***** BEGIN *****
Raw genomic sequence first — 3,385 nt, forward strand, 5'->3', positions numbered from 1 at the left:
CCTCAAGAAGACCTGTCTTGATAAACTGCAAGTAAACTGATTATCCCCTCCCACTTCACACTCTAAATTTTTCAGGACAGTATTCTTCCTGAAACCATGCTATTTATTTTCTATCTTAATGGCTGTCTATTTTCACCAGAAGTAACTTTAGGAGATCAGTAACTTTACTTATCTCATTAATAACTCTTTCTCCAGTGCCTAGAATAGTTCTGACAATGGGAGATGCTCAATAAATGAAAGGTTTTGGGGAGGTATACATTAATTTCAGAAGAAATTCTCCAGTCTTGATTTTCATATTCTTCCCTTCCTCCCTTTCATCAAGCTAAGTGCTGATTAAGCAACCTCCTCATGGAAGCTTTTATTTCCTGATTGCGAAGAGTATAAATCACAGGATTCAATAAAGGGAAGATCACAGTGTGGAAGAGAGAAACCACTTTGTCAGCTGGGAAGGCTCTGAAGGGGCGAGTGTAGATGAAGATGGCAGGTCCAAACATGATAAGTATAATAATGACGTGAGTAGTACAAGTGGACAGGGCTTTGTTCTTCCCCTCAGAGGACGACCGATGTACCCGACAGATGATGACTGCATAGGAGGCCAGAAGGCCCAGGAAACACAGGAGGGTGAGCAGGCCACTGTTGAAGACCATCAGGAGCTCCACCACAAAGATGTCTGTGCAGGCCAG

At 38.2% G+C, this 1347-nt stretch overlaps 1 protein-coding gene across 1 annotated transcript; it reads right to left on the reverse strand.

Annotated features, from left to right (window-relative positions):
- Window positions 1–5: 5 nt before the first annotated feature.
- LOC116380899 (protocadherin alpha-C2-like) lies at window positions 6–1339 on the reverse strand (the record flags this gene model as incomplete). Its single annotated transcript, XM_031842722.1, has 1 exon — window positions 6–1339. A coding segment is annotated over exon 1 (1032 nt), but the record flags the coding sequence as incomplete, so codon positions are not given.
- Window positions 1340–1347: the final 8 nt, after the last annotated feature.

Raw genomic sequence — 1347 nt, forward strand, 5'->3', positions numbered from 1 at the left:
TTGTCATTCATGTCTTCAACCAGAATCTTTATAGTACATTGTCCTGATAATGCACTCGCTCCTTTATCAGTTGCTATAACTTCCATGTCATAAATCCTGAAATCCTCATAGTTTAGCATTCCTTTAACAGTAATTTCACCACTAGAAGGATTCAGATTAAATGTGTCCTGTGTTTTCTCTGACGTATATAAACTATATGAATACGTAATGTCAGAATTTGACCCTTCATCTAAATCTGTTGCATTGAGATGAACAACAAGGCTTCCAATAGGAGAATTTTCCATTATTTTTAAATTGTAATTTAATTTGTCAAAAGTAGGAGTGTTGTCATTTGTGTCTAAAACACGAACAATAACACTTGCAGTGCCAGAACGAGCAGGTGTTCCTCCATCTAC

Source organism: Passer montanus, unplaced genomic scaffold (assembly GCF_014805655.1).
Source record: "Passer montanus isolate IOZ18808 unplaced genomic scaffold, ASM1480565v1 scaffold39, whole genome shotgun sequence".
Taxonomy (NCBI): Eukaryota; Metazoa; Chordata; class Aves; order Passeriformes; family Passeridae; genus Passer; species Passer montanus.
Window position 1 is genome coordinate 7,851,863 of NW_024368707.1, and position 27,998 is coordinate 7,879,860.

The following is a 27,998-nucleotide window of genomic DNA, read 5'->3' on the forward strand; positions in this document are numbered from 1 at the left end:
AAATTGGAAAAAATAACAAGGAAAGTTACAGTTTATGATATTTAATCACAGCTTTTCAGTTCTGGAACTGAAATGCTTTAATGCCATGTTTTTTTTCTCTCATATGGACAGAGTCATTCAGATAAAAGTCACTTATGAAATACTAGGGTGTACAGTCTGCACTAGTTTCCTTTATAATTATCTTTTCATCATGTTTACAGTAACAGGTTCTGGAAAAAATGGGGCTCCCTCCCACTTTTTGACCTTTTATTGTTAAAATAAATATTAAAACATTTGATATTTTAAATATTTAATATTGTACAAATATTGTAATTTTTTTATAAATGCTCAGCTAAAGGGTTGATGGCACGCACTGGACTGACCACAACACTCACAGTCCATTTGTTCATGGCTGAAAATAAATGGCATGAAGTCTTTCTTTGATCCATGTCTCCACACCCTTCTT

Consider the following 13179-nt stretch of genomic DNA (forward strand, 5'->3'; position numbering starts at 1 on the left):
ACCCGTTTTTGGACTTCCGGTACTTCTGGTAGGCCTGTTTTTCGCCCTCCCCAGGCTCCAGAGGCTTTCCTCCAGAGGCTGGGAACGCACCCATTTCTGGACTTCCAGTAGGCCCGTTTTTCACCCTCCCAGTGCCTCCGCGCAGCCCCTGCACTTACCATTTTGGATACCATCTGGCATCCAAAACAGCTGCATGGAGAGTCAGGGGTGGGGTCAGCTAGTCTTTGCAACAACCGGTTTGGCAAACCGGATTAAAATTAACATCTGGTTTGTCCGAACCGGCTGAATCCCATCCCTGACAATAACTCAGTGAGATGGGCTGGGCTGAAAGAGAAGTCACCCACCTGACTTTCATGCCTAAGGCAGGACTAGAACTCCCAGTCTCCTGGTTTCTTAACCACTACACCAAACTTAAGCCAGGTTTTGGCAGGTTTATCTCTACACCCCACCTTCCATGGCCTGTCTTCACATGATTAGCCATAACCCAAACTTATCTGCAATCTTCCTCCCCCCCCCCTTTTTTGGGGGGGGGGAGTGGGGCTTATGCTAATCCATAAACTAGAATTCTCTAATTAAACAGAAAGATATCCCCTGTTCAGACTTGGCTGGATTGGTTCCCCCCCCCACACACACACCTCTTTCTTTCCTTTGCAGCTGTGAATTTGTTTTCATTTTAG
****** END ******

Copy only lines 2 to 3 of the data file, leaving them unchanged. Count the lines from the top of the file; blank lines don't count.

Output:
CCTCAAGAAGACCTGTCTTGATAAACTGCAAGTAAACTGATTATCCCCTCCCACTTCACACTCTAAATTTTTCAGGACAGTATTCTTCCTGAAACCATGCTATTTATTTTCTATCTTAATGGCTGTCTATTTTCACCAGAAGTAACTTTAGGAGATCAGTAACTTTACTTATCTCATTAATAACTCTTTCTCCAGTGCCTAGAATAGTTCTGACAATGGGAGATGCTCAATAAATGAAAGGTTTTGGGGAGGTATACATTAATTTCAGAAGAAATTCTCCAGTCTTGATTTTCATATTCTTCCCTTCCTCCCTTTCATCAAGCTAAGTGCTGATTAAGCAACCTCCTCATGGAAGCTTTTATTTCCTGATTGCGAAGAGTATAAATCACAGGATTCAATAAAGGGAAGATCACAGTGTGGAAGAGAGAAACCACTTTGTCAGCTGGGAAGGCTCTGAAGGGGCGAGTGTAGATGAAGATGGCAGGTCCAAACATGATAAGTATAATAATGACGTGAGTAGTACAAGTGGACAGGGCTTTGTTCTTCCCCTCAGAGGACGACCGATGTACCCGACAGATGATGACTGCATAGGAGGCCAGAAGGCCCAGGAAACACAGGAGGGTGAGCAGGCCACTGTTGAAGACCATCAGGAGCTCCACCACAAAGATGTCTGTGCAGGCCAG

At 38.2% G+C, this 1347-nt stretch overlaps 1 protein-coding gene across 1 annotated transcript; it reads right to left on the reverse strand.